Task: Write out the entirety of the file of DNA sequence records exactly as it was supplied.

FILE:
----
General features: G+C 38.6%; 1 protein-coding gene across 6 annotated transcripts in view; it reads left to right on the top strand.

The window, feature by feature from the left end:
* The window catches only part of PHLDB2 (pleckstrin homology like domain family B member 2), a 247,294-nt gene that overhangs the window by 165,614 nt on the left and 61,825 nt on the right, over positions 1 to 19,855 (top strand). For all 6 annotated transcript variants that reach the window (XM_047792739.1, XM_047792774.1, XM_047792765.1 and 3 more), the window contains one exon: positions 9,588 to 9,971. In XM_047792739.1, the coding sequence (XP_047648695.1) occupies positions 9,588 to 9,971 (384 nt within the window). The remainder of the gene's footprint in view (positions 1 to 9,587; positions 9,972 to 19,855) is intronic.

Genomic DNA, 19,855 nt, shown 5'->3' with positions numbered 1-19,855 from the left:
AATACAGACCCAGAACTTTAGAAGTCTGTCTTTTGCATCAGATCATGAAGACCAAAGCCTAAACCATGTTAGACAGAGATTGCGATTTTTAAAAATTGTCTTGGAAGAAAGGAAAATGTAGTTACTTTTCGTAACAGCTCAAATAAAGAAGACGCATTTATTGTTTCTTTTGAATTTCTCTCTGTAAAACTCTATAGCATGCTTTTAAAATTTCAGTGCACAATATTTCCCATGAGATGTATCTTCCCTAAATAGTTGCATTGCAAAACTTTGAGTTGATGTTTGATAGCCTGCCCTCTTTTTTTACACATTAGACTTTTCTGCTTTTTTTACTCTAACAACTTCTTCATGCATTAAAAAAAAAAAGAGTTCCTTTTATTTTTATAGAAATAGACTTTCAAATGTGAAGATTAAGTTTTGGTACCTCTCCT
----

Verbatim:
General features: G+C 38.6%; 1 protein-coding gene across 6 annotated transcripts in view; it reads left to right on the top strand.

The window, feature by feature from the left end:
* The window catches only part of PHLDB2 (pleckstrin homology like domain family B member 2), a 247,294-nt gene that overhangs the window by 165,614 nt on the left and 61,825 nt on the right, over positions 1 to 19,855 (top strand). For all 6 annotated transcript variants that reach the window (XM_047792739.1, XM_047792774.1, XM_047792765.1 and 3 more), the window contains one exon: positions 9,588 to 9,971. In XM_047792739.1, the coding sequence (XP_047648695.1) occupies positions 9,588 to 9,971 (384 nt within the window). The remainder of the gene's footprint in view (positions 1 to 9,587; positions 9,972 to 19,855) is intronic.

Genomic DNA, 19,855 nt, shown 5'->3' with positions numbered 1-19,855 from the left:
AATACAGACCCAGAACTTTAGAAGTCTGTCTTTTGCATCAGATCATGAAGACCAAAGCCTAAACCATGTTAGACAGAGATTGCGATTTTTAAAAATTGTCTTGGAAGAAAGGAAAATGTAGTTACTTTTCGTAACAGCTCAAATAAAGAAGACGCATTTATTGTTTCTTTTGAATTTCTCTCTGTAAAACTCTATAGCATGCTTTTAAAATTTCAGTGCACAATATTTCCCATGAGATGTATCTTCCCTAAATAGTTGCATTGCAAAACTTTGAGTTGATGTTTGATAGCCTGCCCTCTTTTTTTACACATTAGACTTTTCTGCTTTTTTTACTCTAACAACTTCTTCATGCATTAAAAAAAAAAAGAGTTCCTTTTATTTTTATAGAAATAGACTTTCAAATGTGAAGATTAAGTTTTGGTACCTCTCCT